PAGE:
While this question is a precise duplicate of another (How do I add new locations to "Files" launcher in Ubuntu dock?), I believe that it has been incorrectly marked as duplicate, and has never been satisfactorily answered. Therefore I am repeating it.

The supposed duplicate (How do I pin my favorite folders in Ubuntu dock like in Windows?) concerns pinning one location to the launcher. This question is about having several locations available under one 'files' entry on the launcher.

Can someone please give a step by step description of how to achieve this in 18.04.


In principle, one can add items to the right-click menu of a Dash launcher in Gnome-Shell by defining extra "Desktop Actions" in the .desktop file. To see this working, copy the .desktop file of Files (Nautilus), /usr/share/application/org.gnome.Nautilus.desktop to your hidden folder .local/share/applications. After that, you can edit the local desktop file without the need to be root and without affecting other users of your system. This local copy will replace the system wide version on your launcher.

If you open your local .local/share/application/org.gnome.Nautilus.desktop file in a text editor, you will already see an example of such action at the end of the file:

[Desktop Action new-window]
Name=New Window
Exec=nautilus --new-window

This action represents the "New Window" item in the right-click menu of the launcher. Note that this action is declared earlier in the file, on the line Actions=.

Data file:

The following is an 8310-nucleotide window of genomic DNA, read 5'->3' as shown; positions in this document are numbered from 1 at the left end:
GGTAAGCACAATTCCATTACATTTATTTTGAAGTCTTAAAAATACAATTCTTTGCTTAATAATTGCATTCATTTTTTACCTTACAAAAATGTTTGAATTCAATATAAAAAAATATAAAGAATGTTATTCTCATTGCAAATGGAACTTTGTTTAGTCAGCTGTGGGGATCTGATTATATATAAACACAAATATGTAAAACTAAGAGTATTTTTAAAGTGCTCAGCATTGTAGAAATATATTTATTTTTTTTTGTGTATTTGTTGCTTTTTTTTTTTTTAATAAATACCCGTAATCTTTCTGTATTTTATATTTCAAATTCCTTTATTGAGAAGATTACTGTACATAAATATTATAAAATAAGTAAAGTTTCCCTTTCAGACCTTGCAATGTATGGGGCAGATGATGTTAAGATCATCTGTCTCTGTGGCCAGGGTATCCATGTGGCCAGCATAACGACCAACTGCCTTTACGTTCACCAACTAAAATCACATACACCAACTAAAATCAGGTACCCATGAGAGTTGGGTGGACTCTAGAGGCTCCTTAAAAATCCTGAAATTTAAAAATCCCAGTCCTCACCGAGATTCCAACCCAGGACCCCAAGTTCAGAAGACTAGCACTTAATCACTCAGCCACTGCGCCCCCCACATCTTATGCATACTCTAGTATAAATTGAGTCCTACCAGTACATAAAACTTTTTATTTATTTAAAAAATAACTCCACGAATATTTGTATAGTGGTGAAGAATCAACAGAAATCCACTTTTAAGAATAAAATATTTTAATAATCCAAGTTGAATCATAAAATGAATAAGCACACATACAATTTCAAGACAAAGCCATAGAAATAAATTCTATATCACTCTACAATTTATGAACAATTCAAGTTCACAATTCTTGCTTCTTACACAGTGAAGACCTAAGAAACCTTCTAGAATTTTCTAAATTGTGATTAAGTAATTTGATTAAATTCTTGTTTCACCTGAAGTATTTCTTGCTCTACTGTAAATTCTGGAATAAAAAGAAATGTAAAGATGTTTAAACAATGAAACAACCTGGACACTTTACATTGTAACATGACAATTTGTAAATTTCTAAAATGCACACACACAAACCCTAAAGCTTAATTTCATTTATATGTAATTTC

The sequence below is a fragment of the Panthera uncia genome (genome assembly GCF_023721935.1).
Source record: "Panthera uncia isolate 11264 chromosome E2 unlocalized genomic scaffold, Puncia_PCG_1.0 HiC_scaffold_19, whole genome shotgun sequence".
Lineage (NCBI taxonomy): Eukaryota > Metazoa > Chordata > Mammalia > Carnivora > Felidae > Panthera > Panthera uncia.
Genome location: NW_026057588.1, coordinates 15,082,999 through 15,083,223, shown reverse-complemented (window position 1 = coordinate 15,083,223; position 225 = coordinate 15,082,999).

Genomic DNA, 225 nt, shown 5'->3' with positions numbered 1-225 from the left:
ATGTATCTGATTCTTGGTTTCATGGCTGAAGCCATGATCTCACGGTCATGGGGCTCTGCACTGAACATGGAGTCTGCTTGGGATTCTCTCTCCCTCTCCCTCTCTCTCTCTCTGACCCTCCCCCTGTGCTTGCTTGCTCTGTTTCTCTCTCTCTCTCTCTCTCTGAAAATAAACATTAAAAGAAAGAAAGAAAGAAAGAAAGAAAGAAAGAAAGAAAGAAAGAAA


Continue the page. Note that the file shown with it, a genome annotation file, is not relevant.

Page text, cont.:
Thus, you easily can add your custom action:

[Desktop Action places-documents]
Exec=nautilus /home/yourlogin/Documents
  • Name the action like you want. I choose places-documents.
  • The 'Name=' item is what appears in the menu.
  • You need to specify the full pathname: this mechanism apparently does not support shell variables ($HOME) or shell expansion (~). Thus, substitute your actual login instead of yourlogin.

Add your action to the Actions= line:


We would be ready if it were not that apparently, the command to open a folder will not work. At least it did not for me. This is apparently due to nautilus communicating through dbus. After changing the line DBusActivatable to false, it works for me:


I do not know potential side effects of disabling the communication of Gnome Shell with nautilus through dbus. As long as you do not encounter side effects that are unacceptable to you, you will be good to go.

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  • Thank you vanadium. I found that if I deleted nautilus.desktop and org.gnome.Nautilus.desktop from /usr/share/applications and replaced nautilus.desktop with a version in ~/.local/share/applications then I did not need to change DBus setting. I did not replace org.gnome.Nautilus.desktop. I'd be interested to know why there are 2 very similar desktop files. And why one has a capital 'N'. The fact they both display with the name 'Files' in /usr/share/applications doesn't make life easier. I opened them in gedit to find out which is which. – Pansmanser Oct 12 '19 at 11:24
  • Thank you for the feedback. I do not have nautilus.desktop on 19.04, a system upgraded from older versions, though (no fresh install). One of these two might be used to autostart nautilus. This is not anymore done in 19.04 because nautilus does not anymore provide the active desktop. – vanadium Oct 12 '19 at 12:25

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